The Extraterrestial Expansion Grants Committee was in session. “Next we have Dr Rozina Tortosa,” the Secretary read from the agenda. “Dr Tortosa is going to present on the viability of her proposal to genetically engineer settlers for Guel1974e.”
“She would be unaware of item two, wouldn’t she?” The Chairman glanced around the table.
“The information has been very close held,” answered the Committee member who’d presented item 2. “However, as the press release is being issued as we speak, I think we should tell her.”
“Agreed,” the Chairman nodded. “That will allow her to move onto a new project as soon as possible. Ms Gosling, please show Dr Tortosa in.”
The young woman in the dark suit rose from her place at a side table and went to collect the doctor from the antechamber.
Dr Tortosa was a dark haired, olive skinned woman in her thirties who wore a tailored charcoal suit and front buttoning white shirt with a pastel baby sling across her front. “Mr Chairman, thank you for allowing me to present today. I trust all the Committee members have had a chance to review my notes?”
The Chairman spoke up, “Before you proceed, Dr Tortosa, you should know that there will be no colonisation of Guel1974e.” He held up a hand as she went to speak, “It is not because the authorities have decided that there is no viable colonisation strategy, it is because sentient life has been found there.”
“I…see,” the doctor seemed stunned. “I’ve put a great deal into the Guel1974e project. I never expected this.”
One of the committee members, a gene-engineered hermaphrodite with pointed ears said, “Dr Tortosa, please sit down. You seem quite shaken. Perhaps we could discuss your technique and review your viable specimens? If I understand your method correctly, it would seem to have applications beyond your Guel1974e work.”
“Thank you, yes.” The doctor sat down. “The advantage of this method is that you drop the new gene template in over the existing genetic material so you don’t have to design the entire person.”
“You told us that last time,” replied the Chairman. “We’re looking for a proof of concept.”
“Oh, yes,” Dr Tortosa undid the baby sling, “this is Jevva.” She picked the blue skinned baby up off her lap and held it up to her shoulder, patting it comfortingly on its nappy-swathed bottom. “She’s six weeks old, has been meeting all her milestones and her tests in a Guel1974e simulated environment have been excellent.”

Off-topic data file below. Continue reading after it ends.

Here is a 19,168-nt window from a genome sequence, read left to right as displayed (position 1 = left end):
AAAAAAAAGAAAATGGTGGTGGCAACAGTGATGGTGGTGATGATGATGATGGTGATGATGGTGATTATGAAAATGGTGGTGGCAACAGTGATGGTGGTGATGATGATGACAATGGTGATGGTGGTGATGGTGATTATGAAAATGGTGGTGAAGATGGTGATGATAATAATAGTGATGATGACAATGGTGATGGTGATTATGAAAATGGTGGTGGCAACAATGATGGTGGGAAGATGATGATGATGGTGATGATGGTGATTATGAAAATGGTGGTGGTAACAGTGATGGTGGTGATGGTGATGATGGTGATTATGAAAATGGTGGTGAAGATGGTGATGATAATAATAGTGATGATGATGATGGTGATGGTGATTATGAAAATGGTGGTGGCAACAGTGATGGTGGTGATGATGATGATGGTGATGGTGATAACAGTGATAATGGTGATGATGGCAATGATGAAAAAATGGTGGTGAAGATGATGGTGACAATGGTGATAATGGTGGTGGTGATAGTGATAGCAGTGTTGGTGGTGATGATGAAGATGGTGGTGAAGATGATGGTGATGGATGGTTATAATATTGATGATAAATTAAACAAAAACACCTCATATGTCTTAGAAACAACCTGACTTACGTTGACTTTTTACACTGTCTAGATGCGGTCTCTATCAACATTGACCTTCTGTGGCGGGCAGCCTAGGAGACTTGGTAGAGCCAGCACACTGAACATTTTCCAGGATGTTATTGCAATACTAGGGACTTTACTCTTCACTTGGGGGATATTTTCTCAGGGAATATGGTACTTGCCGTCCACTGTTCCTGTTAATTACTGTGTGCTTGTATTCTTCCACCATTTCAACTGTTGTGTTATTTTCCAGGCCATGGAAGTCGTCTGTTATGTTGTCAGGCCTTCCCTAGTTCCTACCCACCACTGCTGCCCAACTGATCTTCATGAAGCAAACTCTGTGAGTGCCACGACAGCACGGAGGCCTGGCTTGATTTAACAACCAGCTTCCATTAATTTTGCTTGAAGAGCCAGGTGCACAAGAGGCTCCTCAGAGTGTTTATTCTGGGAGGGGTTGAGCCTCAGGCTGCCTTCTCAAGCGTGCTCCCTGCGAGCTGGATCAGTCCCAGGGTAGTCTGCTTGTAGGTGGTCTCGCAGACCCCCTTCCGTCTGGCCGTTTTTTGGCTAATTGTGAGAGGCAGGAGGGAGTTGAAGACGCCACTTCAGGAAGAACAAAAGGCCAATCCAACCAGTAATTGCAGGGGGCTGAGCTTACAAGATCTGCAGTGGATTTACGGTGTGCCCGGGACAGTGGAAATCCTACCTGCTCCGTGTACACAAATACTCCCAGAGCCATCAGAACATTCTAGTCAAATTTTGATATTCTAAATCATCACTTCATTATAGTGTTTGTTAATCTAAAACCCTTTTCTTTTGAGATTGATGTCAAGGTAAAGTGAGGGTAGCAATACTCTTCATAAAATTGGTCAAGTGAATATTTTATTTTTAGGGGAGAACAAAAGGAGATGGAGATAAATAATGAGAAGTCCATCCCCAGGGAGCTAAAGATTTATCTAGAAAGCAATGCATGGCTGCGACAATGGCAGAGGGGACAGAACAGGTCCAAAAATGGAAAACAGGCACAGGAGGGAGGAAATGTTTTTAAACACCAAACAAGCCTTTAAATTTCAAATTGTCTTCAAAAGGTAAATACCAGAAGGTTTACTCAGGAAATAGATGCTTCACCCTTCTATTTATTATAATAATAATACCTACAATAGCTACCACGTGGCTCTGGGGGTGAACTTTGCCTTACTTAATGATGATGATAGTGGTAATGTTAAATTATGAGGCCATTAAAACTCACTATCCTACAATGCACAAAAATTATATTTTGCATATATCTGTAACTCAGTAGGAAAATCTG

“So, she can adjust between a Terran environment and the one on Guel1974e?” That was the military member of the Committee.
“Of course, Colonel,” the doctor spoke calmly around the baby, “my aim was to create human colonists, not a new species.”
“And what will you do with her now that colonisation of Guel1974e isn’t a possibility?” The pointed-ear member of the Committee asked, leaning forward intently.
“Take her home and bring her up, of course.” The doctor looked at the Committee member as if she didn’t quite understand the question. “I had thought she’d be one of the first colonists, but that’s obviously not going to happen. She’ll have to go into something else.”
“So,” the ethical specialist spoke up, “where did you get access to an artificial womb for your proof of concept, doctor? I don’t believe we gave you authorisation for that, last time we met.”
“I couldn’t get access to one,” Dr Tortosa admitted, “so I gestated her myself. Jevva is genetically and bodily my daughter.”
“And the paternal parent?” It was the Colonel who asked that.
“I purchased a sample from a commercial reproductive supplier. As part of their standard contract, I have all parental rights.” Dr Tortosa looked defiantly at the Committee.
“Somewhat dubious, Dr Tortosa,” commented the ethical specialist.
“I would not have done it if I had not been satisfied that it would work.” Defiance was practically hissing off her.
“Dr Tortosa,” intervened the Chairman, “your technique obviously works in at least the short term and we would like to discuss among ourselves the possibility of putting you in contact with certain other projects that could use your expertise.”
She was surprised. “Thank you.”
“And Dr Tortosa,” the pointy-eared hermaphrodite was holding out a small, translucent oblong, “please take my business card. I may not be the only one of my kind, but I can talk to Jevva when she’s older about being the first of my kind.”